How optimistic should we be about the cryptocurrency market in 2023?
We’ve all been wondering this after enduring some particularly brutal hits—some of them a full two feet above the ground—for what should amount to the whole of 2022.
However, nothing indicates that 2023 will be a prosperous year. Even if it will be almost a year before the next Bitcoin line is reached, the macro scenario is not chaotic. The second year may hold many surprises. To be sure, tomorrow will not be spent doing x100s. That’s why, rather than focusing on five cryptocurrencies to purchase in 2023, we’ll take a look at five cryptocurrencies to avoid.
1. Ape Coin
Bored Yacht Club’s communal cryptocurrency is called Ape Coin, and its value has plummeted by more than 95% since 2022 when monkeys were all the rage in social media profile images. The Ape was developed by Yuga Labs, a corporation shrouded in mystery because of rumors of illicitly paying celebrities to publicly exhibit their NFT, among other things.
Finally, the Ape is primarily designed for individuals using NFTs to facilitate the accrual of prizes. In March of 2023, tokens held by private shareholders will be made available. There is still 60% of the supply that is secured, and the squad has over 21%. Token supply is capped at 200,000,000 at an inflation rate of around 60%. This is not the best moment to acquire this token.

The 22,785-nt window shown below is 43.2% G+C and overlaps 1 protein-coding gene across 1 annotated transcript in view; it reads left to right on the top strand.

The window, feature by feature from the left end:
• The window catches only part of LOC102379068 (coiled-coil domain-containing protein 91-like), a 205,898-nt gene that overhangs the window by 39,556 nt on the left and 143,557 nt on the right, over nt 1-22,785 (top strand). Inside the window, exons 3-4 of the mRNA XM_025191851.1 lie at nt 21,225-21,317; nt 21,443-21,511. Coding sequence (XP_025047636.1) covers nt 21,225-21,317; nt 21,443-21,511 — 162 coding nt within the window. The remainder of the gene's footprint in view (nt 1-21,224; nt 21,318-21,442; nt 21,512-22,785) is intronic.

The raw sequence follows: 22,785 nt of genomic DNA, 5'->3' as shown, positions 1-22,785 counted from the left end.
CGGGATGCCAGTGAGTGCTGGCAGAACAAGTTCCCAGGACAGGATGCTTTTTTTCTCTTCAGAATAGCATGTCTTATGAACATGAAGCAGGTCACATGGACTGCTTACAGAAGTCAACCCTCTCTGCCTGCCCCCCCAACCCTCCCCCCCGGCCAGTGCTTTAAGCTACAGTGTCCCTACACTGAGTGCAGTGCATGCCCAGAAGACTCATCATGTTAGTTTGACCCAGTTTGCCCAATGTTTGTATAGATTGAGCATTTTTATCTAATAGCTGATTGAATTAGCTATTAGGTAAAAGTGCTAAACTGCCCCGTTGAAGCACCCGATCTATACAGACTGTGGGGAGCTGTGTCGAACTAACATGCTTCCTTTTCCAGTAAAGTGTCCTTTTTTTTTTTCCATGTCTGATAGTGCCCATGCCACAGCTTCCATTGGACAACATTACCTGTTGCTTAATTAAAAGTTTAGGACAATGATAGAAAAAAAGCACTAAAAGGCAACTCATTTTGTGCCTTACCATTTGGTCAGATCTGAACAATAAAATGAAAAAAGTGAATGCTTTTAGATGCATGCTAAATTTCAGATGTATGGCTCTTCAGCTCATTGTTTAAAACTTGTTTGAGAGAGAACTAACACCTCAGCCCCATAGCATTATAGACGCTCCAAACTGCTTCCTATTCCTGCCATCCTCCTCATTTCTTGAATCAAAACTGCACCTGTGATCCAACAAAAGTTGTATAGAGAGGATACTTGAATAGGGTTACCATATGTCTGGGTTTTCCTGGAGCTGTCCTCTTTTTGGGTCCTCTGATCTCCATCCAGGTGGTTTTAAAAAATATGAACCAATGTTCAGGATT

In addition to the numerous hacks, it routinely consumes itself; the FTX incident that drove Solana’s price from $250 at its all-time high to less than $10 presently is a currency that is eroding investor trust. There will be a lot of attention on the Token, which might lead to price fluctuations or even a rise for the Token on its own.
Further, things are handled differently here than in the Ape case. In light of the present rumors around the lone, I choose not to invest in it. It’s just as likely to drop to $5 as it is to rise to $15; therefore, if I want to gamble with a wide range of possible outcomes, I’ll play roulette instead.
What determines a Token’s value, regardless of the underlying technology, is consumer interest. Thus, it is undesirable for a Token to have high demand but rapid supply growth. Inflation is beneficial for the expansion of a country’s resources but harmful to the value of its possessions. Inflation is good for an ecosystem’s development since it will entice programmers to join, a nuanced point that to a handful of people seem to understand. However, in the near future, the value of one’s possessions will decline.
A Token with annual inflation of 20% is unattractive to me as an investor, and the range from 15% to 20% is already pretty tight.
Even by current standards, the rate of token inflation remains quite high. Until October of 2024, we will remain between 20% and 24%. This is a significant amount. There has been a huge amount of dilution, and the issue is that some of the pricing is still being propped up by males who purchased Tokens in the 2019 private transactions.
I can guarantee that anyone that paid $ 0.50 for AVAX will have a good time with it once it has been enabled. The section set aside for interns and, in my opinion, large Teams has had a significant Investing over 10 years, but this must be taken into account. Avalanche’s advertising, which emphasizes its status as an “Ethereum Killer,” is the primary cause of my skepticism.